President's Message -MARCH
WLALA President 2018-2019
Two steps forward, two steps back? Yes, it is Women’s History Month, a month where many are celebrating the vital role of women in American history. Yes, at the end of this month, we are going to co-host with our Sister Bars a powerful event on change-making that will help us all use our voices together to effect real change. (If you haven’t seen the flyer, you really must check it out here https://www.wlala.org/events/EventDetails.aspx?id=1205053&group=).
And yet, have you read the Fourth District Court of Appeal’s opinion in Martinez v. Stephen Stratton O’Hara (filed Feb. 28, 2019)? It is eyebrow raising. Among other things, the decision recites conduct of the plaintiff/appellant’s attorney, Benjamin Pavone, in April 2017 that manifested gender bias and caused the Court of Appeal to report Mr. Pavone to the State Bar. Quoting from the opinion, which was written by Presiding Justice Richard D. Fybel, who happens to specialize in legal ethics: “The notice of appeal signed by Mr. Pavone on behalf of plaintiff referred to the ruling of the female judicial officer as ‘succubustic.’ A succubus is defined as a demon assuming female form which has sexual intercourse with men in their sleep. We publish this portion of the opinion to make the point that gender bias by an attorney appearing before us will not be tolerated, period.”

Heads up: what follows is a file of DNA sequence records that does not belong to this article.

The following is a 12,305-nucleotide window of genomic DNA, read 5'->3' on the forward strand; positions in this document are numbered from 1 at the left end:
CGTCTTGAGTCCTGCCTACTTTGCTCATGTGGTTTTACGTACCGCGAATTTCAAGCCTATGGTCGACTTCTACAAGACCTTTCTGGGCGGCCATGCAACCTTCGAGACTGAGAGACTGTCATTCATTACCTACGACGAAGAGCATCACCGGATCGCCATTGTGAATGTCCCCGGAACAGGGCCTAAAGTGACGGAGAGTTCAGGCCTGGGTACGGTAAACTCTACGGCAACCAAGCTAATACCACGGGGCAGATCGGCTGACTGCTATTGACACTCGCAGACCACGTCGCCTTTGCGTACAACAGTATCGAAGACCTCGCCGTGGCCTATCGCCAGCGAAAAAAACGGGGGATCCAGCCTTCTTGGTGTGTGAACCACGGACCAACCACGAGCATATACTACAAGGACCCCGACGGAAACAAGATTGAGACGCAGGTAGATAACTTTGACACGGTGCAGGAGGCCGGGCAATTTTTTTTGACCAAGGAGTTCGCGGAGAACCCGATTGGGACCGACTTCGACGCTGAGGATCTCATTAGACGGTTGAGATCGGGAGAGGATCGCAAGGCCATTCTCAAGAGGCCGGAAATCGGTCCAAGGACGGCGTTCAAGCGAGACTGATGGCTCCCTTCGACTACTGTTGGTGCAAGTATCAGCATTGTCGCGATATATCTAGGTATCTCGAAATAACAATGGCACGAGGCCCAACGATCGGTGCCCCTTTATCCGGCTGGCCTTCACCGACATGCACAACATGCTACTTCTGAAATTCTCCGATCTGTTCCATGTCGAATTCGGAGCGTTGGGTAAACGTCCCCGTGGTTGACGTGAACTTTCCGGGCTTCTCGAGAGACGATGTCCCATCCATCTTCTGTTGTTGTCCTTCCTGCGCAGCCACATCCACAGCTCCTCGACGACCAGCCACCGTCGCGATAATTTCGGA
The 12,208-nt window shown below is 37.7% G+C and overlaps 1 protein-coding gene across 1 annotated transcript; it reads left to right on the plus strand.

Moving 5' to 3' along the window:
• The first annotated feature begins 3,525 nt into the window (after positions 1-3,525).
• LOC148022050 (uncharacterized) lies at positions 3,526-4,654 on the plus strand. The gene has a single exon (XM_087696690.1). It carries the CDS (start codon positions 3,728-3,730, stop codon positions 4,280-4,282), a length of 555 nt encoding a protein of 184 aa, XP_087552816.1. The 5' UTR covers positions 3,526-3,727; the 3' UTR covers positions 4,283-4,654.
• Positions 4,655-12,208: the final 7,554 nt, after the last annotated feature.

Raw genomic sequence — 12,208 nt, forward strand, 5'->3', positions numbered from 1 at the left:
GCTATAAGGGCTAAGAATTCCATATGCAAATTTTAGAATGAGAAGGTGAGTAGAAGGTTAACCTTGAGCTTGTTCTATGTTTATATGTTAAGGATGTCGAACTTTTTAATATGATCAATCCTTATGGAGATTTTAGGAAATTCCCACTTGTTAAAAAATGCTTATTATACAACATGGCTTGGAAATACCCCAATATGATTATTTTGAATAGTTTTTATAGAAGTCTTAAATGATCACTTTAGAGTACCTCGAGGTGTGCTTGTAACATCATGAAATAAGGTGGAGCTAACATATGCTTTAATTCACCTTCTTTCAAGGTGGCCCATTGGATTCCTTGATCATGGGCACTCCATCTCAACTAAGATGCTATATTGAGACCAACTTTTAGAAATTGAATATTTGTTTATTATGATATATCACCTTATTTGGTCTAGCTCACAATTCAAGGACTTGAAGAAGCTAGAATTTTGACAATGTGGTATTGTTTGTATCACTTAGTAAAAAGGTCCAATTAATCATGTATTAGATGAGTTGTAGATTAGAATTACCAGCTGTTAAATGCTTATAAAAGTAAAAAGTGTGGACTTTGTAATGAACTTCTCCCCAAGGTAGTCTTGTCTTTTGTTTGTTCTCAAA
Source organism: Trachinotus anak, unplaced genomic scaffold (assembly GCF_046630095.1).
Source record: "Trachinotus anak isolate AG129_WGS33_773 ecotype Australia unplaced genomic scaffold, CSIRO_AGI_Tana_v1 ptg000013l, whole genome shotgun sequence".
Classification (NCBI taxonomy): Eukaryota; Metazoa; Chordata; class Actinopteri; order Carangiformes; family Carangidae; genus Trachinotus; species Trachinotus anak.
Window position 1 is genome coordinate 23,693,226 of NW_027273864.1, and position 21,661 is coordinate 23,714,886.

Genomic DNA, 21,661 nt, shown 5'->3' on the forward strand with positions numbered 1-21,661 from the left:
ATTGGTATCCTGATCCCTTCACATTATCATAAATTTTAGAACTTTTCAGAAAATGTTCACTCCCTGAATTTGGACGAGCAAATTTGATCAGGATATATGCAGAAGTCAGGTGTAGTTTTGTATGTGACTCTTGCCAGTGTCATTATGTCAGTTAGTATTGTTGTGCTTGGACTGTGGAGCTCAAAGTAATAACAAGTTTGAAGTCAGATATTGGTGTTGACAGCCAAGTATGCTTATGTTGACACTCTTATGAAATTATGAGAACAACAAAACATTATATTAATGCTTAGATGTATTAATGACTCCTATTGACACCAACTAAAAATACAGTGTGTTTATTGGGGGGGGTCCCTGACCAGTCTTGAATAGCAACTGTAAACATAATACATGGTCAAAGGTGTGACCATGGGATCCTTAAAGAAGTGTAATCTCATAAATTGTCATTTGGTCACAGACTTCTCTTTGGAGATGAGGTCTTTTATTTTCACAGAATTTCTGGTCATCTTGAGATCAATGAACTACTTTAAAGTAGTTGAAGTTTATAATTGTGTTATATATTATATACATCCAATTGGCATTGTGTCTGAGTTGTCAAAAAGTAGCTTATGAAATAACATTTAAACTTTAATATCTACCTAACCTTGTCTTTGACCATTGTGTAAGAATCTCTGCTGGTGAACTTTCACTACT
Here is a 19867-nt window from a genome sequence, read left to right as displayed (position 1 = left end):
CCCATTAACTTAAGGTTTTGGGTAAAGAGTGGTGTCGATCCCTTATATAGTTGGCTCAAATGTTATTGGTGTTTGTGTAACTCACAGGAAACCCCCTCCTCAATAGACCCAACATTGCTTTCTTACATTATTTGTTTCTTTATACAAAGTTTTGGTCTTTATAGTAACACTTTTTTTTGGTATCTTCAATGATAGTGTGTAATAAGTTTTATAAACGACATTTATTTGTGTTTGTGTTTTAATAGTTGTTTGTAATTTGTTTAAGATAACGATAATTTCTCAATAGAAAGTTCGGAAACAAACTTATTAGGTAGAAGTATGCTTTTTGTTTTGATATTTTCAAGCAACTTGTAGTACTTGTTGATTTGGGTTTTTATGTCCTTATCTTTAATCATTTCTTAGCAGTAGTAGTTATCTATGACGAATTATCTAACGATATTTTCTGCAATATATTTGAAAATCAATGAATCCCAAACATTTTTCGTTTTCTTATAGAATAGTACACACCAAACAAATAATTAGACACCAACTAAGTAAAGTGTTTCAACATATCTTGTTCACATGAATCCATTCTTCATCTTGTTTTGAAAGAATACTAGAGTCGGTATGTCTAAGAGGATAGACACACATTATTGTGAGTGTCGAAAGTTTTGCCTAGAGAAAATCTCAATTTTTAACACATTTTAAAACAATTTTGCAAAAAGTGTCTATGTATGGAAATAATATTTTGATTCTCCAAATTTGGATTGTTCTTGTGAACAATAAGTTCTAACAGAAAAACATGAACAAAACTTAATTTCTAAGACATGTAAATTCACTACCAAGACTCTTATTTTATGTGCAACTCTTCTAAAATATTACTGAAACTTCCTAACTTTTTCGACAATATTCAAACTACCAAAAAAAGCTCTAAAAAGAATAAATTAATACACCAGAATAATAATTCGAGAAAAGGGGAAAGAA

Yes, that’s right. Mr. Pavone apparently considered it good advocacy to characterize his female judicial officer’s ruling as “succubustic” in his notice of appeal, a critical document sure to be read by the Court of Appeal.
Good for the Fourth District in calling Mr. Pavone out for accusing a female judge of being “a demon assuming female form which has sexual intercourse with men in their sleep.” But it is extremely disappointing that it had to be done.
I’m sure we’ve all been there, or at least I know I have. We’ve had someone call us a bitch (or worse), or accuse us of being overly dramatic or emotional in a way we know they would never accuse a man, or insinuated (or expressly stated) presumptively that we must not be able to do whatever fill-in-the-blank task because we have family obligations, or simply get angry with us because they “just had a fight with [their] wife” (as though that is an excuse).
And now we know it happens to judges and justices too.
It will be interesting to see what the State Bar does.